Saturday, February 13, 2016

"Mirabilia Americana", the Wonders of America,by Miguel Cabrera

Our view of things past tends to be two-dimensional, and at times we tend to assume that the ways things are was always so in the past.

On December 12th, 1531, Juan Diego had the last of a series of revelations on the part of the Blessed Virgin, and after Her last appearance, permitted the famous miracle by which Juan Diego opened up his sarape filled with roses in the presence of Zumarraga, Bishop of Mexico, and her image was reproduced on Juan Diego's garment. How was it reproduced? That riddle has puzzled scholars, saints, pilgrims and skeptics alike for close to 500 years.

My assumption was that within a few months, this miracle had become known to the Catholic Church, and quickly it became the Feast Day that we celebrate every year in Mexico. Not true! Rome's acceptance of the miracle would come almost 250 years later, and Miguel Cabrera had a major part in the process.

Miguel Cabrera wrote this essay, commissioned on the one part by the Jesuits and on the other by José Rubio y Salinas, the Archbishop of Mexico, together with a group of leading Mexican painters of his time to offer an opinion about the origin and nature of the ayate of the Virgin of Guadalupe.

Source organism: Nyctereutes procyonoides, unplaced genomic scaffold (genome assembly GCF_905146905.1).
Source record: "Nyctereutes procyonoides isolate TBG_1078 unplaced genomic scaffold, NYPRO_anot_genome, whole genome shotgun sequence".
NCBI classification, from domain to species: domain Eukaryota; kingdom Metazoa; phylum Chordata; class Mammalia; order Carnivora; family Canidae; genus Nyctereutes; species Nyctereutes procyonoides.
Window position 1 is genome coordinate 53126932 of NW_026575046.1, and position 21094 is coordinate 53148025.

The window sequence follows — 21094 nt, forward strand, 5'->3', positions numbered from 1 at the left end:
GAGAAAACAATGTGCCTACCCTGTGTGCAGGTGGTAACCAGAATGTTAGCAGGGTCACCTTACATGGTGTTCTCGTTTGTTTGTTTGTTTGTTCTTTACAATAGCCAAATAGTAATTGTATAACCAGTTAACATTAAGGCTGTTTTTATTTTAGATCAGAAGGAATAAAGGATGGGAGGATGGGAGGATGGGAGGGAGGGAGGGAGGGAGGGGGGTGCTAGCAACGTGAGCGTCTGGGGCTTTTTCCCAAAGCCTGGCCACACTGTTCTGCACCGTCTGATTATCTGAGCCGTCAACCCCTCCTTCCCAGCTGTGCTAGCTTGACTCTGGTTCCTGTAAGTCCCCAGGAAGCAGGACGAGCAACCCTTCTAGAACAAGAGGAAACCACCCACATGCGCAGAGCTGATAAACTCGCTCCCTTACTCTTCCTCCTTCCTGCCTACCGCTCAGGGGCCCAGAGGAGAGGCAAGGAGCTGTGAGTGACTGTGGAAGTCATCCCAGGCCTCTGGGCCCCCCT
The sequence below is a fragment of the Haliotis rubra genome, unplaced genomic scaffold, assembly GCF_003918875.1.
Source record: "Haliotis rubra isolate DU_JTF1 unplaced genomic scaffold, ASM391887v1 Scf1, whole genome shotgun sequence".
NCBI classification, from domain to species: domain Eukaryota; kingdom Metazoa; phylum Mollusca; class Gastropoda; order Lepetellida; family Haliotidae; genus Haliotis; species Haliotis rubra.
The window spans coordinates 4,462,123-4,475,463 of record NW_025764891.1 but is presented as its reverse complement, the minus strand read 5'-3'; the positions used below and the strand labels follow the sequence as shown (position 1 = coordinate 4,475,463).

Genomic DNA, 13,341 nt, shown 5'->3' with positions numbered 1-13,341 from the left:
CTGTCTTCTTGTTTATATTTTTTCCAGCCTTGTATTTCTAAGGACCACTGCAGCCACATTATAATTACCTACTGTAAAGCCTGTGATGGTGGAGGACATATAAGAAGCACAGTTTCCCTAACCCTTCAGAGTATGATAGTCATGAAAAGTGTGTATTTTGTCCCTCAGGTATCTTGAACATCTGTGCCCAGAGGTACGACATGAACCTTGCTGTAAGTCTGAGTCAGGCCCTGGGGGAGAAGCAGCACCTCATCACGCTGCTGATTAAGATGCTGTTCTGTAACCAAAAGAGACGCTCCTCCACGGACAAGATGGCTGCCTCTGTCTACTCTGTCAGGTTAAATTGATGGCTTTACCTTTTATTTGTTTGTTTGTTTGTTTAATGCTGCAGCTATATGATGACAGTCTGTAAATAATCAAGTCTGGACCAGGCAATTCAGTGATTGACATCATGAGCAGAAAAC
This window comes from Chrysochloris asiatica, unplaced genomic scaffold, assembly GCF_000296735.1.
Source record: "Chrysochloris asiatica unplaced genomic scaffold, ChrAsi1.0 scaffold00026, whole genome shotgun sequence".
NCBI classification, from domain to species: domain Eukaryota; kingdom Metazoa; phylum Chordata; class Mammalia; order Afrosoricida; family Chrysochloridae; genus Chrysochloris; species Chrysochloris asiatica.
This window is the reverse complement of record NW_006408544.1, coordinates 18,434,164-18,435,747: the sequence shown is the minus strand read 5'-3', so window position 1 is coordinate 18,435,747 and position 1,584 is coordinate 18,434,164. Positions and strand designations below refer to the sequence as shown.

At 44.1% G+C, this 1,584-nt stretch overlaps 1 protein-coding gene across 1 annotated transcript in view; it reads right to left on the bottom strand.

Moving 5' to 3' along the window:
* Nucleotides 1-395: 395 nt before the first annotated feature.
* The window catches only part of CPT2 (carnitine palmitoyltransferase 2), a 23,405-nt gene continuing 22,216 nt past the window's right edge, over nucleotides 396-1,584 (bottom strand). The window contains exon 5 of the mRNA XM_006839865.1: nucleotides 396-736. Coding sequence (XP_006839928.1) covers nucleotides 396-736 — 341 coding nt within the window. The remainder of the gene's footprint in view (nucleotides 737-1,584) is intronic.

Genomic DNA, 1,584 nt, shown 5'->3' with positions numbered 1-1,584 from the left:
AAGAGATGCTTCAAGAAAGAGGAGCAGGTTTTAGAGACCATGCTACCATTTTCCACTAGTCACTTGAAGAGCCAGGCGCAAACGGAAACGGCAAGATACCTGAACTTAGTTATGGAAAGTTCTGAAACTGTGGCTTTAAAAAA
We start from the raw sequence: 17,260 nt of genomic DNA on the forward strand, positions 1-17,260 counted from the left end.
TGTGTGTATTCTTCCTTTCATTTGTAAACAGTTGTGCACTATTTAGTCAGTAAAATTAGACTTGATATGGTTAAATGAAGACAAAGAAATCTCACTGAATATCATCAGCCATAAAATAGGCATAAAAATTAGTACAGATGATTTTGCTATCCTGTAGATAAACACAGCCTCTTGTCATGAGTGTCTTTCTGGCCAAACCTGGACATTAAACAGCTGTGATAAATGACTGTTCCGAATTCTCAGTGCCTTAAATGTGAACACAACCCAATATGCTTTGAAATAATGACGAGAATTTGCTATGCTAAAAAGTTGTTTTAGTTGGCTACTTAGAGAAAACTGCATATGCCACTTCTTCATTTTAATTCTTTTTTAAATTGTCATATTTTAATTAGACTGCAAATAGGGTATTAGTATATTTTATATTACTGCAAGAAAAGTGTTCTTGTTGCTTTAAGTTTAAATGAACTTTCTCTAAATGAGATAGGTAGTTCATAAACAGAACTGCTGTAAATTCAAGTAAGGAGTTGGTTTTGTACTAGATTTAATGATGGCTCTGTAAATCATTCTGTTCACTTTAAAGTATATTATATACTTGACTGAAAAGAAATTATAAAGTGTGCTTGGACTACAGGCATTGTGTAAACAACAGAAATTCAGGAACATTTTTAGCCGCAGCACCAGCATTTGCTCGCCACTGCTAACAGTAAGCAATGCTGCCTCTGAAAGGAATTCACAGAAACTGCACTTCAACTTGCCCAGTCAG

Miguel Cabrera is marveled as he describes a painting that apparently does not use one technique, but several, oil painting in certain areas, tempura in others. His studies conclude that the fabric is a certain type of palm, but while usually this palm renders a fabric which is coarse on its surface, in this case, the surface is smooth. Miguel's final aspect of analysis is the way that the gold is incrusted on the fabric, in a totally unique fashion.  

Neither these materials nor the know-how was available to Juan Diego, nor to anyone in Mexico in 1531. There is no logical explanation on how, or who, could have made this reproduction, at least from the point of view of the most accomplished painter in the 18th century.

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